Before there was time to take in what had happened, the planning started. Landeck, who had gone out with Blake to start reporting, realized standing in the middle of Thomas Drive she had just enough service to use Google Hangouts, was able to get in touch with Dion to start piecing together if there would be a paper.
Yes, Dion said, send me what you can.
On the ride back over the bridge, taken in an ambulance because it was the only vehicle available, Landeck sent over her first, most raw impressions via Gchat of the damage left by Hurricane Michael, which were sent to our sister paper, the Northwest Florida Daily News, for publication, along with what had been sent over earlier. The Daily News worked overtime to do what the News Herald staff couldn't, finding a place to get the paper printed, making a 'budget' for content placement when Landeck said she couldn't and later on delivering supplies.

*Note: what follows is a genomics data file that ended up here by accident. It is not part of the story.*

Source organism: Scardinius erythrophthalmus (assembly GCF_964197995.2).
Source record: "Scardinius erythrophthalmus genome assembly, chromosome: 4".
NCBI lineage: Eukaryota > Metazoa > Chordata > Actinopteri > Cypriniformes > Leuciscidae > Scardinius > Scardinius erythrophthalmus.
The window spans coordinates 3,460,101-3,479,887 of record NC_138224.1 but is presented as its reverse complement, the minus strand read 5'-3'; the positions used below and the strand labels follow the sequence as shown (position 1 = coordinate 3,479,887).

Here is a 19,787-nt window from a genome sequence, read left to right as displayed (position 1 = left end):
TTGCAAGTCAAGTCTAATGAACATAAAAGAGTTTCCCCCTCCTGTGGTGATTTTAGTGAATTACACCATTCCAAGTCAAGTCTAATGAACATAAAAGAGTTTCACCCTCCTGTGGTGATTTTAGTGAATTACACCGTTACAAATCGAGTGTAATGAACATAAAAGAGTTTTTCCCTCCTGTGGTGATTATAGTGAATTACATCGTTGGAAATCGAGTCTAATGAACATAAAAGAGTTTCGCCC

For the next few days, using Google Hangouts, Smith’s phone, Dion's convenient location and the Daily News' help, a paper was strung together every day and printed in Montgomery, though not delivered because roads into Bay County had been effectively shut down. Brutally early deadlines meant waking up at 5 a.m. most days, meeting at Smith's house — where much of the staff was staying after damage to their homes and for communication — or in the News Herald parking lot to formulate a plan, then splitting up and hoping someone found enough cell service to send in whatever they reported. In those early days, with conditions still dangerous and not a lot of gas, The News Herald relied on the kindness and dedication of groups like the Bay County Sheriff's Office and Gulf Power to get to where the stories were.